13. Slaughterhouse-Five, Kurt Vonnegut
A must read if: you want to understand the effects of war and get a few laughs at the same time.
Billy Pilgrim returns home from World War II only to be kidnapped by aliens from the planet Tralfamadore, who teach him that time is an eternal present. Billy travels back and forth in time, visiting his birth, death, and all the moments in between repeatedly and out of order.
14. The Handmaid’s Tale, Margaret Atwood
A must read if: you are terrified by the prospect of men controlling women’s reproductive systems.
Offred is a Handmaid in the Republic of Gilead, which was once the United States. Gilead is now an oppressive world where women may not read and are valued only as long as they are viable for reproduction.
Thirty years after its publication, The Handmaid’s Tale remains terrifyingly relevant to American women today.
15. 2001: A Space Odyssey, Arthur C. Clarke
A must-read if: you’re interested in intelligent people who care about intelligence.
2001: A Space Odyssey follows two astronauts on their journey into space and how their lives are jeopardized by the jealousy of their computer, HAL. A tense showdown between man and machine results in a mind-bending trek through space and time.
16. The Three Body Problem, Cixin Liu
A must-read if: you like science fiction that draws from real physics in creative ways.
In The Three Body Problem, Liu depicts a future where Earth is awaiting an invasion from the nearest star system, which consists of three stars that orbit each other. The Earth-like planet in this system is being juggled between all three stars, affecting the evolution of its civilizations.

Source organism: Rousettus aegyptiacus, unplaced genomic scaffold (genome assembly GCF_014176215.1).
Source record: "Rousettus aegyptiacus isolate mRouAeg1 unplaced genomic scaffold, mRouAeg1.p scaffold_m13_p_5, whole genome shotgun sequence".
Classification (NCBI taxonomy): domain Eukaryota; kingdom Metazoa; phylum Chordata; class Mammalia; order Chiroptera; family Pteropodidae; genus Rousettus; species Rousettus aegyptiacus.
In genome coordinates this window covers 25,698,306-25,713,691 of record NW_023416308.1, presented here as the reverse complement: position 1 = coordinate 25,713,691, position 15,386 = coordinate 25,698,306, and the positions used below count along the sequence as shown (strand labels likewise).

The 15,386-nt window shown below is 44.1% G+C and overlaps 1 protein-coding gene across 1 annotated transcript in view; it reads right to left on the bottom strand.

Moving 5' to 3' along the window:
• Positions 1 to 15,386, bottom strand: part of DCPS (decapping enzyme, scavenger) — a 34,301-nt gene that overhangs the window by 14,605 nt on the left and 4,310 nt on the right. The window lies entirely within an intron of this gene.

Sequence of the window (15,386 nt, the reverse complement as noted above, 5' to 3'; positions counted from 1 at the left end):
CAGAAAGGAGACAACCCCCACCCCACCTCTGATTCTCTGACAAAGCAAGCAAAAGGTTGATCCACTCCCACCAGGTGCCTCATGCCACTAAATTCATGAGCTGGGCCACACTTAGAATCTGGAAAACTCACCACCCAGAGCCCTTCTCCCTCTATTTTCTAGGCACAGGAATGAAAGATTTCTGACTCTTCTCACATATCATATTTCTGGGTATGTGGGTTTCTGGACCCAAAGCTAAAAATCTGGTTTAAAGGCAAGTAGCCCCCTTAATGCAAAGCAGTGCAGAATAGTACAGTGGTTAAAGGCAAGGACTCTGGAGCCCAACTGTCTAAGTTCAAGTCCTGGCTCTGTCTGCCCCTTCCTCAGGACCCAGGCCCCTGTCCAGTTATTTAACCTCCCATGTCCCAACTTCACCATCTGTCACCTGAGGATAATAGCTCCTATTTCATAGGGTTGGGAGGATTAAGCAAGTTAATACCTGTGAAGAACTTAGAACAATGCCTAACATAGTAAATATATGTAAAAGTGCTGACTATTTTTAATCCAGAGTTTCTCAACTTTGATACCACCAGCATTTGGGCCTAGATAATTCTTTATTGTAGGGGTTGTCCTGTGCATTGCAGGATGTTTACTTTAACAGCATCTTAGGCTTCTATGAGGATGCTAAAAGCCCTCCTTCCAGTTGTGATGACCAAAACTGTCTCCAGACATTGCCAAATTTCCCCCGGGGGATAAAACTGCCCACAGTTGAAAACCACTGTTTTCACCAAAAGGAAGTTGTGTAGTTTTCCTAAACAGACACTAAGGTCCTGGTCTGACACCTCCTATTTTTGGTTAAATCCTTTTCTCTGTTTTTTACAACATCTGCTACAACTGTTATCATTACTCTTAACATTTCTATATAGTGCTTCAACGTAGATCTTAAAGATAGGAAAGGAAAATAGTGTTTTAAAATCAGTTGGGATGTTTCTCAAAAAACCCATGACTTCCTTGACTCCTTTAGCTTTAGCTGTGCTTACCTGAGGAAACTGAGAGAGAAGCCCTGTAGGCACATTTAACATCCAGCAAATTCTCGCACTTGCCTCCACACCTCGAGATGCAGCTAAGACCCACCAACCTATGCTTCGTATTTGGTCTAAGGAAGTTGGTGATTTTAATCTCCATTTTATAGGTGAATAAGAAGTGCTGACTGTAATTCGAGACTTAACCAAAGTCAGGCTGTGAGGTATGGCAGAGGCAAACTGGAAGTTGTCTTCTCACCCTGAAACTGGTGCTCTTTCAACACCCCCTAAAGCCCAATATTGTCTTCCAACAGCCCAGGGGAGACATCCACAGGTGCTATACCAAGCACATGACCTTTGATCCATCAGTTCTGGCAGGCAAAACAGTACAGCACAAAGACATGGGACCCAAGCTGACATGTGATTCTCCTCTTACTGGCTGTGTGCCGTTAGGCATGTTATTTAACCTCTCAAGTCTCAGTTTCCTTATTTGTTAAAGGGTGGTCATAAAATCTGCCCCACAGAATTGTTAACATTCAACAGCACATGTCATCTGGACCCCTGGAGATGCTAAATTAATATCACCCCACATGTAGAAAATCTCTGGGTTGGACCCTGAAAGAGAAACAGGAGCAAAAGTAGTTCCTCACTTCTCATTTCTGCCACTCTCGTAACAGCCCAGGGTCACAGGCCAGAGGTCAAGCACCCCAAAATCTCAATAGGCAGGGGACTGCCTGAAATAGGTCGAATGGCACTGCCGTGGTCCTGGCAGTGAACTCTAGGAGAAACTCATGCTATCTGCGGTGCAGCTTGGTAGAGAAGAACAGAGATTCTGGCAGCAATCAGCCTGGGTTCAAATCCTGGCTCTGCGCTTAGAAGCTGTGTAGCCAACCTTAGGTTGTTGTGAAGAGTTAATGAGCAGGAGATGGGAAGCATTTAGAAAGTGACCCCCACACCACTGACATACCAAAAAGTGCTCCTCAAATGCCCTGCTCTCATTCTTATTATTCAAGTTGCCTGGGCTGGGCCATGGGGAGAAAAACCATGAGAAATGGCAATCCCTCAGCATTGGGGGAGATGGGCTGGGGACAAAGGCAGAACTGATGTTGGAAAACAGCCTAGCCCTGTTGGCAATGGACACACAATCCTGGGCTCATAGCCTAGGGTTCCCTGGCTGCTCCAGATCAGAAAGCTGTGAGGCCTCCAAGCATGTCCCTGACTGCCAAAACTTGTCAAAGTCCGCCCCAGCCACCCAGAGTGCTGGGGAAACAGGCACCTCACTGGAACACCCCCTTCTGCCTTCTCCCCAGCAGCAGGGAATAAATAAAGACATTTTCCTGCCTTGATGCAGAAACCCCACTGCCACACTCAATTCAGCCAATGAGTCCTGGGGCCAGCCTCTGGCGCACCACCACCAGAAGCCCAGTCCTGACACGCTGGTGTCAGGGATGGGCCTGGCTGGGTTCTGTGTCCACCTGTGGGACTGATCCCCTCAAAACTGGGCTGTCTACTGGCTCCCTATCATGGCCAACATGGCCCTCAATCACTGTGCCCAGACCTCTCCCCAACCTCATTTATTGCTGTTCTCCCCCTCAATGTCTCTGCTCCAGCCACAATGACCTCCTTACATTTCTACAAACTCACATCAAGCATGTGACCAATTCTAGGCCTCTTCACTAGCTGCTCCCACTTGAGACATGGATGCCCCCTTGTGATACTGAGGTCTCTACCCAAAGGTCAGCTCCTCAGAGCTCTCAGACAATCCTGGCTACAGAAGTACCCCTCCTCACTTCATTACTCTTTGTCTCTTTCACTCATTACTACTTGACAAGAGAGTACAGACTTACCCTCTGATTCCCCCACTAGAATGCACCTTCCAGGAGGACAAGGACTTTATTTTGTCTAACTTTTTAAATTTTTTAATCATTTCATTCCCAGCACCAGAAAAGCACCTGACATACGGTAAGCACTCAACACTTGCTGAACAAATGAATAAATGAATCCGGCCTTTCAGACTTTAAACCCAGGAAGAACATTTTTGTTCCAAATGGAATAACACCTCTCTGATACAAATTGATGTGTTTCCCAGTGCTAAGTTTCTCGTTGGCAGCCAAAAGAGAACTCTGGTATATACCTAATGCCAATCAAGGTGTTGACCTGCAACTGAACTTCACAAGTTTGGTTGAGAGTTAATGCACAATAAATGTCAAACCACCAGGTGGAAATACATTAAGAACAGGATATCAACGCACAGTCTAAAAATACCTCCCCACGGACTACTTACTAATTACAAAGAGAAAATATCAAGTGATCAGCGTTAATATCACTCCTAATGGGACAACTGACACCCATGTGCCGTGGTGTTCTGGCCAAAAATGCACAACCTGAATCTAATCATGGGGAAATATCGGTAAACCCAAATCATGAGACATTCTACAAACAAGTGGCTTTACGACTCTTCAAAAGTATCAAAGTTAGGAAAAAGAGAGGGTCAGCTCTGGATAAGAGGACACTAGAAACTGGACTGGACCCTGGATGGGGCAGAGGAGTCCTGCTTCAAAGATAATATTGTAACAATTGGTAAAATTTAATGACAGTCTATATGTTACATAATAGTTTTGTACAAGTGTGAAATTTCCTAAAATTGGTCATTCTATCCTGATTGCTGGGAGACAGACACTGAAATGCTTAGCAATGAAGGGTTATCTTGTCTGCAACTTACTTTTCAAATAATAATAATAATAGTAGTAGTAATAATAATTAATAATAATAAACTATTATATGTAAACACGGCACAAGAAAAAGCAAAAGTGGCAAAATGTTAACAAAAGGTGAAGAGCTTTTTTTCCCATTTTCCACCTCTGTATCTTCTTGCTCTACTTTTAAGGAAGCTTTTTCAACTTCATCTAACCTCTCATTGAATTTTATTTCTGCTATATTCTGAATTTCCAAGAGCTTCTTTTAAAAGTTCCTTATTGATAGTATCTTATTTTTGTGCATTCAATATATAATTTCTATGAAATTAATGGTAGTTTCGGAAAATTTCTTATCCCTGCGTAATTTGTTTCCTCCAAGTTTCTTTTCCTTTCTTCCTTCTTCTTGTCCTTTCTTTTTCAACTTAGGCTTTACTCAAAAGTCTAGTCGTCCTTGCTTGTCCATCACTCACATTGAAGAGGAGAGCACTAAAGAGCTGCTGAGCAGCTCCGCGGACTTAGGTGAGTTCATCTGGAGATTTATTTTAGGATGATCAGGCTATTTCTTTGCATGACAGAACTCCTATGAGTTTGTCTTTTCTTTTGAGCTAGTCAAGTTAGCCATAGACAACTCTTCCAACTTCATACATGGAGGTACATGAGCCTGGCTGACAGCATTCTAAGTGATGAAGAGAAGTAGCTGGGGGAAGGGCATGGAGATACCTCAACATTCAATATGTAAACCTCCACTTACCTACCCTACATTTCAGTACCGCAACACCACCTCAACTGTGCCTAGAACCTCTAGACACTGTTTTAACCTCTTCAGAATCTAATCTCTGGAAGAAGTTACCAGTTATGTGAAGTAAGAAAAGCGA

This book was the first Asian novel to win a Hugo Award, and it is widely acclaimed as one of the best Chinese science fiction novels of all time.
17. Do Androids Dream of Electric Sheep?, Philip K. Dick
A must-read if: you liked Bladerunner and want to read the original story.
In a world where androids are so sophisticated that it’s nearly impossible to tell them apart from organic humans, Rick Deckard, a bounty hunter, makes a living finding rogue androids and “retiring” them. But sometimes, the androids fight back.
This 1968 novel is a widely acclaimed masterpiece.
18. Cyteen, C.J. Cherryh
A must-read if: you like clone stories with deep, complex characters and themes.
Ariane Emory is a scientist and politician who runs a cloning research facility on Cyteen, the home planet of the Union. Her task is to create an army of genetically engineered soldiers for the Union.
Cyteen explores the nature of humankind and the ethics of cloning in a nuanced and deeply original story.
19. The City and the City, China Miéville
A must-read if: you like mind-bending genre-busters.
Inspector Tyador Borlú investigates a murder by traveling from Beszel to Ul Qoma. But the journey between these two cities is strange and terrifying. This genre-bending book lies somewhere on the edge between mystery, science fiction, and fantasy.
20. Shards of Honor, Lois McMaster Bujold
A must-read if: you like romance, comedy, and space operas.
The first full-length novel in the Vorkosigan Saga, Shards of Honor follows Cordelia Naismith, the captain of a survey ship, who gets marooned on a planet with Captain Lord Aral Vorkosigan.
Faced with deadly aliens, dwindling rations, and the differences between their societies, they will have to learn how to cooperate in order to survive.
21. Snow Crash, Neal Stephenson
A must-read if: you like cyberpunk and want to read the book that coined the term “metaverse.”
In the real world, Hiro Protagonist is a pizza delivery driver, but in the Metaverse, he’s a hacker and a warrior prince. He has to discover the source of the drug “Snow Crash,” which is so powerful that it can reprogram your brain.
Published in 1992, Snow Crash was ahead of its time in predicting the effects of the internet and the metaverse on human psychology.
22. The Long Way to a Small, Angry Planet, Becky Chambers